"Every day is a good day -- you just need to get up, put both feet flat on the floor and take off like an old quarterhorse."
Those are the words of Howard Dean, who is approaching his 100th birthday with a can-do attitude that hasn't wavered since he was born in Silt July 23, 1917.
He arrives at the DCI office for an interview, walking slowly but steadily up a short flight of stairs with the aid of a cane and his daughter, Donna Raymer. Though he doesn't move as quickly as he once did, he answers questions readily and offers words of wisdom that have been a hundred years in the making.
Howard, one of eight children, was raised on the family farm on Divide Creek outside of Rifle. When asked about his childhood pursuits, he responds, "Heck if I know. That was a long time ago!"
He had finished seventh grade when his father died. He quit school and began a lifelong career as a farmer, raising sugar beets, grain and hay. They had a few farm animals and ran sheep.
Being a farmer was "the best," Howard said. Though he rarely had a day off, he enjoyed being his own boss.
When he was 21, he met his wife Lorraine, then 16, at a dance. On Aug. 29, they will celebrate their 79th wedding anniversary. Lorraine, 95, lives in a nursing facility in Grand Junction.
In the 1950s, the Deans moved to Rulison, where Howard went to work for Union Carbide while continuing to farm on the side. He was a millwright for about 20 years. After the Union Carbide operation shut down, he was employed at the Rifle honor camp as a guard and work crew supervisor.
Howard and Lorraine moved to Palisade for a few years, but they weren't used to living in town so they found some good farm ground in the Swink area, in the southeast corner of the state. At that time, their daughter taught in nearby Rocky Ford. They farmed a little piece of ground and had a cow or two. They enjoyed fishing trips to the John Martin Reservoir, playing cards, participating in IOOF activities and traveling to auctions and dances.
"Mom and Dad were beautiful dancers," said Donna Raymer. "My mother said it was awful hard to be mad at someone when you were dancing in their arms."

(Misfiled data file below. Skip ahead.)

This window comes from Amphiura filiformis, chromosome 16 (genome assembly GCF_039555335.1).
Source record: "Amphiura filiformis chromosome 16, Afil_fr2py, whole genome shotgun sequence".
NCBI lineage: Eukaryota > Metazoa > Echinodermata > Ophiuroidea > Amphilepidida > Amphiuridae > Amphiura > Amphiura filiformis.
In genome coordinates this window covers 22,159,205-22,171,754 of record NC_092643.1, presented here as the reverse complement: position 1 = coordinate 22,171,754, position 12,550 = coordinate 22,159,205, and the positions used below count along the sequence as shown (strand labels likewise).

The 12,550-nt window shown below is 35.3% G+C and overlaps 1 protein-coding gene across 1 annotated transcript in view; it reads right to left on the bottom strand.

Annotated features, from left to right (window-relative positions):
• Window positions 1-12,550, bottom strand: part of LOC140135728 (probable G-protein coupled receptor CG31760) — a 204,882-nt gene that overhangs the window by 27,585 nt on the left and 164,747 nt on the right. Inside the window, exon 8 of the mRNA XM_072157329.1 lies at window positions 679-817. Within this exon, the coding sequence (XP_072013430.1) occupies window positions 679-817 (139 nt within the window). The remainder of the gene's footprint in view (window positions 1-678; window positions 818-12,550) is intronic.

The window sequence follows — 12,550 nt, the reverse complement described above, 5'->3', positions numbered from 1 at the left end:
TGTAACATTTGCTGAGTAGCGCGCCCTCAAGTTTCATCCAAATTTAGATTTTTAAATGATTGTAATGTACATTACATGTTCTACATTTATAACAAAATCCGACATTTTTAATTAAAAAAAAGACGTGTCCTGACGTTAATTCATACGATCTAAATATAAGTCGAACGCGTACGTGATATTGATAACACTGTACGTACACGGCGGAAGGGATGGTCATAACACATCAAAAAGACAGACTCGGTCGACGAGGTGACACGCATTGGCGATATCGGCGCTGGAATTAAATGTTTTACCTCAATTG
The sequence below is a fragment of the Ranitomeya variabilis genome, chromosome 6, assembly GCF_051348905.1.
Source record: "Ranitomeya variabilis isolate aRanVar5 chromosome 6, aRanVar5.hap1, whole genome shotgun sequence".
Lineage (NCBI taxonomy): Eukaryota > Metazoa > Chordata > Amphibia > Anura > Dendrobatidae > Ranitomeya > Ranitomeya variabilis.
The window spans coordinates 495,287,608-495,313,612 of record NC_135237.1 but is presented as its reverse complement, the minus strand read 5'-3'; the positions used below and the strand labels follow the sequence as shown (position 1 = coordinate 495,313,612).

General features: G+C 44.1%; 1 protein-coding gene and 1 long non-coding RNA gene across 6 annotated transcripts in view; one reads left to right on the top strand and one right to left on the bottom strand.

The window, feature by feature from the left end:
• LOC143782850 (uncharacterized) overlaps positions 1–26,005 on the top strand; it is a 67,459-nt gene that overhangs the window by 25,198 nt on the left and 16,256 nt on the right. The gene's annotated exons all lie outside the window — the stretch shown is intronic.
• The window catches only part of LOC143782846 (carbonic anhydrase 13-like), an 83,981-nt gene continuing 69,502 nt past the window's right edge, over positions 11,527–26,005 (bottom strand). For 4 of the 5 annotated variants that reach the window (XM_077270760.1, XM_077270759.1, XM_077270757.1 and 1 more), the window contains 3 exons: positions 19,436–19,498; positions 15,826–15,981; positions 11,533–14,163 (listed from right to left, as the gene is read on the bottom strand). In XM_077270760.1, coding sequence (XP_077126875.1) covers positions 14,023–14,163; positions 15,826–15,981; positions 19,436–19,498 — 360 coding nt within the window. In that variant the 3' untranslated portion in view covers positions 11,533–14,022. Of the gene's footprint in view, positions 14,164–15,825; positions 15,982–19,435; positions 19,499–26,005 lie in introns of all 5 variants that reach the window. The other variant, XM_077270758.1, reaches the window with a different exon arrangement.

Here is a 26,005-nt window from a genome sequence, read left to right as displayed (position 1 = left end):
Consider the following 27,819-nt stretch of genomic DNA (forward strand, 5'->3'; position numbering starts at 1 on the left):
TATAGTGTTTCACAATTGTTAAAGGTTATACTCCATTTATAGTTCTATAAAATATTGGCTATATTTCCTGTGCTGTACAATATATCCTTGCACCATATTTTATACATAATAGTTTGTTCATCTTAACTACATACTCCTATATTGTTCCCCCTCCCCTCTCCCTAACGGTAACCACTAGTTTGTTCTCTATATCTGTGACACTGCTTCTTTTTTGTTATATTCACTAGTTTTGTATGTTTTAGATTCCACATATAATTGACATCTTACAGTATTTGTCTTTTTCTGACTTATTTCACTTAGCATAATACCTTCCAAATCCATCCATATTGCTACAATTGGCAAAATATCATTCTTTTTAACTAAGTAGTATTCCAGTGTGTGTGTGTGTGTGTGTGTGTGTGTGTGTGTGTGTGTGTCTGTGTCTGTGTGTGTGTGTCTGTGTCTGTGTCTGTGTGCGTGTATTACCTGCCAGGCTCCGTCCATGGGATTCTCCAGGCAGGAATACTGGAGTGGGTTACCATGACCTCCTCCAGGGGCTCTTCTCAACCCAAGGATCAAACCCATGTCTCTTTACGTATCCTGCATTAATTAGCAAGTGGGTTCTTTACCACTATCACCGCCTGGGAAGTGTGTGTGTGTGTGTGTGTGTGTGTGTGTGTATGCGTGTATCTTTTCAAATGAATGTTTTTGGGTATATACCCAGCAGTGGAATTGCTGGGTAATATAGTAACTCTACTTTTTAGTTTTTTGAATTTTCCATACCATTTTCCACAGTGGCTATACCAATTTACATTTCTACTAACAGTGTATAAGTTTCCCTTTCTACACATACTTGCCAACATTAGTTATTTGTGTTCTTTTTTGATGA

About 20 years ago, Howard and Lorraine moved to a home in Cedaredge, where Howard still resides. When asked how he spends his days he responds, "Tell you what -- when you get to be 100 it doesn't take much to keep you occupied. Watching television is about my speed."
He is generally up by 5 a.m. to brew a pot of coffee and read the newspaper. In the Dean family, coffee is known as the "staff of life."
Farmers are accustomed to starting their days early, he says. For city folks, there's no reason to get up so they may as well stay in bed.
Howard has been active all his life, and Donna makes sure he keeps both his body and his mind sharp with outings to the coffee shop, the store or the barbershop.
Fortunately, visits to the doctor are few and far between. Howard jokes that his doctors are starving to death. He's approaching 100 and has never spent a night in the hospital.
Longevity runs in the family -- his grandmother lived well into her 90s and a sister died at the age of 101. A younger brother lives in Grand Junction. Howard and his siblings were all taught to be strong, independent and self-reliant. Though his mother was loving, there was no hanging on to the hem of her skirt. He was taught discipline, and believes that overindulgence has led to many of society's ills.
"Pop is a good example of how to live life," Donna said. "He's always been active and he's never stopped learning. He always says most of life is about your own attitude."
Most mornings, when Donna checks in with her dad by phone, she's greeted with, "It's going to be a good day."
"It's a nice way to start your day and a nice way to end the day," she says.
Howard and Lorraine have three other children -- Judy Simms of Cory, Sharon Cloud of Ogden, Utah, and Howard "Ed" Dean of Pomona, Calif.
All will be part of a gala 100th birthday celebration being planned for July 23. Friends and neighbors may send cards to PO Box 858, Cedaredge, CO 81413.
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